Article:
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Please refer to the first part of the Dynamic Range page for background information.
For this comparison, a subject was chosen that exceeded the dynamic range of the D2X and D200 by a small am0unt. An exposure of f11 at 1/100 was chosen as the “correct” exposure [see large images: D2X, D200]. A setting of Tone=Low Contrast was used in Nikon Capture to process the images.
Histograms—f11 @ 1/100 second
The histograms from each processed 16-bit image are shown below. Note that both the D2X and D200 show highlight and shadow “clipping” (loss of detail). The D2X appears to have more clipped highlights, consistent with the findings on the Dynamic Range page, and the shadows appear slightly more clipped as well, though that’s harder to be sure of by looking at the histograms.
Highlight and shadow clipping
Nikon Capture offers a useful feature that shows clipped highlights and shadows.
Let’s first compare the clipped highlights.
In the images below, white indicates total clipping of the red, green and blue color channels, black indicates no clipping, and color indicates clipping of one or more channels.
Click on any image to see a larger version.
|Nikon D200 @ f11, 1/100 sec clipped highlights|
|Nikon D2X @ f11, 1/100 sec clipped highlights|
Without a doubt, the D2X has clipped the highlights more than the D200.
Decreasing the exposure by 1/3 stop to 1/125 second now shows the D200 clipping nothing more than a few specular highlights, whereas the D2X still clips some significant areas (see below).
At 1/100 second, the D200 clips only a little more than D2X at 1/125.
In other words, the D200 is showing nearly 1/3 stop better dynamic range in the highlights than the D2X.
|Nikon D200 @ f11, 1/125 sec clipped highlights|
|Nikon D2X @ f11, 1/125 sec clipped highlights|
There is no doubt that the D2X has clipped the highlights more than the D200.
Clipped shadows are shown below. Here it’s harder to tell, but the larger amount of black in the D2X image reveals greater clipping of the shadows than with the D200.
Black indicates total clipping of the red, green and blue color channels, white indicates no clipping, and color indicates clipping of one or more channels.
|Nikon D200 @ f11, 1/100 sec clipped shadows|
|Nikon D2X @ f11, 1/100 sec clipped shadows|
The D2X has clipped the shadows more than the D200.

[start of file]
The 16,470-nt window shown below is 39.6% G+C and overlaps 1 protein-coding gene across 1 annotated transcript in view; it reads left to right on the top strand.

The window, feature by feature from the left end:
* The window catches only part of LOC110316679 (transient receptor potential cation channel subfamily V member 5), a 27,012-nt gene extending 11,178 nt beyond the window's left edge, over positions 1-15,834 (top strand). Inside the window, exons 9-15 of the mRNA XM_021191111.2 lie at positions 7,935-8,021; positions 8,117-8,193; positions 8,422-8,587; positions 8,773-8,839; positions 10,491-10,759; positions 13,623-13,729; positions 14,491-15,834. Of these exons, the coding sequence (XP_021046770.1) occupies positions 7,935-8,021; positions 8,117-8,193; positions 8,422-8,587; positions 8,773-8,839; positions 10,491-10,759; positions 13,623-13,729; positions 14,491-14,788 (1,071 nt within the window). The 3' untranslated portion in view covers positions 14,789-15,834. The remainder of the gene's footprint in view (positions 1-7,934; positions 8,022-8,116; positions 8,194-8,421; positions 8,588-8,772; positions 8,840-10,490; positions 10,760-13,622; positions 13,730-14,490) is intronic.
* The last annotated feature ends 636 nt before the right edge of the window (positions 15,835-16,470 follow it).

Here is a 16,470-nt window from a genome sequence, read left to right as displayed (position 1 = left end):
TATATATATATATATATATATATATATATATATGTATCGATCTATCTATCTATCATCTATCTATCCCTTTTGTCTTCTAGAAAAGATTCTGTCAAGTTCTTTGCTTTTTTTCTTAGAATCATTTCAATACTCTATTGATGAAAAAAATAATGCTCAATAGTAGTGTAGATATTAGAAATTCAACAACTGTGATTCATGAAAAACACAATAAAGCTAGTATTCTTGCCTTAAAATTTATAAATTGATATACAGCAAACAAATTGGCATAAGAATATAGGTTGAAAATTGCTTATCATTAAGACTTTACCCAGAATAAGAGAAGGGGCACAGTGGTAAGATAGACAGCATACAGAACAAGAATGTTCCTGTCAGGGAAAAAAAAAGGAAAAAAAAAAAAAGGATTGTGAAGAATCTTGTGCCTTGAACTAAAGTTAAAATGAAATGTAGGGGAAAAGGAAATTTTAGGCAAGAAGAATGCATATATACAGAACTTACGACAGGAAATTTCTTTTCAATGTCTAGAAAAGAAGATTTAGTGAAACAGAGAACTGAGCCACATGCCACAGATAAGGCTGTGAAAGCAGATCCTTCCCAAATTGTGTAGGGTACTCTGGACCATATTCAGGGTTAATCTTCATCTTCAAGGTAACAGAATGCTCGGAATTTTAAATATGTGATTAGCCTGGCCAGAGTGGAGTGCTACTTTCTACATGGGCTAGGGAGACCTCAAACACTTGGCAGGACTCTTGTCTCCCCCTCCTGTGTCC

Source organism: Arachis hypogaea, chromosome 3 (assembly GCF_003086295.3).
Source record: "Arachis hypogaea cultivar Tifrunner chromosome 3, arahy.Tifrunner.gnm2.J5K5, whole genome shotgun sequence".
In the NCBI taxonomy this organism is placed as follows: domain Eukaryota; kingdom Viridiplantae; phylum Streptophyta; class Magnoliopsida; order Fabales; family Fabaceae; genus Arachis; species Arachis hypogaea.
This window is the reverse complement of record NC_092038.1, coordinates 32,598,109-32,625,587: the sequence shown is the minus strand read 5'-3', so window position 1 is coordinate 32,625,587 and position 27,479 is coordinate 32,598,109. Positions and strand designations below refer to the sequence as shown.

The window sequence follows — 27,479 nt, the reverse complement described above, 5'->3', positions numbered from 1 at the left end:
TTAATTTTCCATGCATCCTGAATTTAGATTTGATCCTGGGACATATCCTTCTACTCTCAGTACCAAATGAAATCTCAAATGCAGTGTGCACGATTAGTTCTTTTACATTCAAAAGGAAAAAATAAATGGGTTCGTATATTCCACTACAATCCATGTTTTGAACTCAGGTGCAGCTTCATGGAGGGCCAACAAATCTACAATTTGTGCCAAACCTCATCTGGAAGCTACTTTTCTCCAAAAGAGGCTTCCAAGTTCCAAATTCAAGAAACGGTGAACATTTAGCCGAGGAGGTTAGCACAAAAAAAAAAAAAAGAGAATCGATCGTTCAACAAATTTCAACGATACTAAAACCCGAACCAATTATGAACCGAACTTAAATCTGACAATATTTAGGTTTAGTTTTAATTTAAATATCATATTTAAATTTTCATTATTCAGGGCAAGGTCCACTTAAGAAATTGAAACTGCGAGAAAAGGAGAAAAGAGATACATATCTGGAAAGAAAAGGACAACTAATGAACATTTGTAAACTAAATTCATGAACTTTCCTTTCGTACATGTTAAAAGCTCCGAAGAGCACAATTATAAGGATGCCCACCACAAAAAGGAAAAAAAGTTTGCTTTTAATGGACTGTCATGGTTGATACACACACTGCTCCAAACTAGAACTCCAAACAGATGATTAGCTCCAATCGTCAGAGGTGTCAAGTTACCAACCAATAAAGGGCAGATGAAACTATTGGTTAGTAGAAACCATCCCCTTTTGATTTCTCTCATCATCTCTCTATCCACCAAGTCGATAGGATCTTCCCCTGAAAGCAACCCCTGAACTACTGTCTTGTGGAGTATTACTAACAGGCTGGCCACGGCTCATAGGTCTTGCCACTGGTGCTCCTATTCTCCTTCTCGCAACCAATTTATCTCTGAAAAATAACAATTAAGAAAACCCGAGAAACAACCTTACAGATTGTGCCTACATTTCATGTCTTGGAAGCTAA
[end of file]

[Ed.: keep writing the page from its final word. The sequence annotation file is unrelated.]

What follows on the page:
Decreasing the exposure by 1/3 stop to 1/125 second now shows the D200 clipping slightly more than at 1/100 second, but about the same as the D2X at 1/100 second.
In other words, the D200 is showing about 1/3 stop better performance in the shadow clipping.
|Nikon D200 @ f11, 1/125 sec clipped shadows|
|Nikon D2X @ f11, 1/125 sec clipped shadows|
A 1 stop “pull”
Taking the 1/60 second exposure (1 stop overexposed), let’s “pull” it in Nikon Capture. The results show that the D200 does indeed retain more highlight detail, though the D2X image still fares remarkably well. [Note also the increased sharpness of the D2X image; the D200 image was upsized to match.]
|f11 @ 1/60 sec processed with 1 stop “pull”|
A 4/3 stop “push”
The 1/250 second exposure (4/3 stop underexposed) was “pushed” in Nikon Capture by 4/3 stop.
Although the D200 and D2X images were taken only a few minutes apart, that was sufficient time for the angle of the sun to change enough to make assessing the shadow areas more difficult than a fixed-lighting situation. Wind and leaf movement also mean the leaves are not in the same place in both images.
In general, the D200 image is more open with more natural-looking color, and the D2X image is murkier, with a slightly grainy and darker look, as would be expected when more dark values are pinned to black or near-black.
Click on each image below for a larger version.
|Nikon D200 @ 1/250 second, pushed 4/3 stop|
|Nikon D2X @ 1/250 second, pushed 4/3 stop|
The D200 confirms its slightly greater dynamic range in this field shot, consistent with the slightly greater dynamic range seen in the studio shot. The D200 enjoys a bit less than 2/3 stop more dynamic range, perhaps 1/2 stop better performance.
Based on shooting both cameras over a period of time, this greater dynamic range can be described as also rendering a slightly “flat” (lower contrast) appearance when compared directly to D2X images, similar to the difference seen when comparing the D2X to the Canon EOS 1Ds Mark II, though not as pronounced.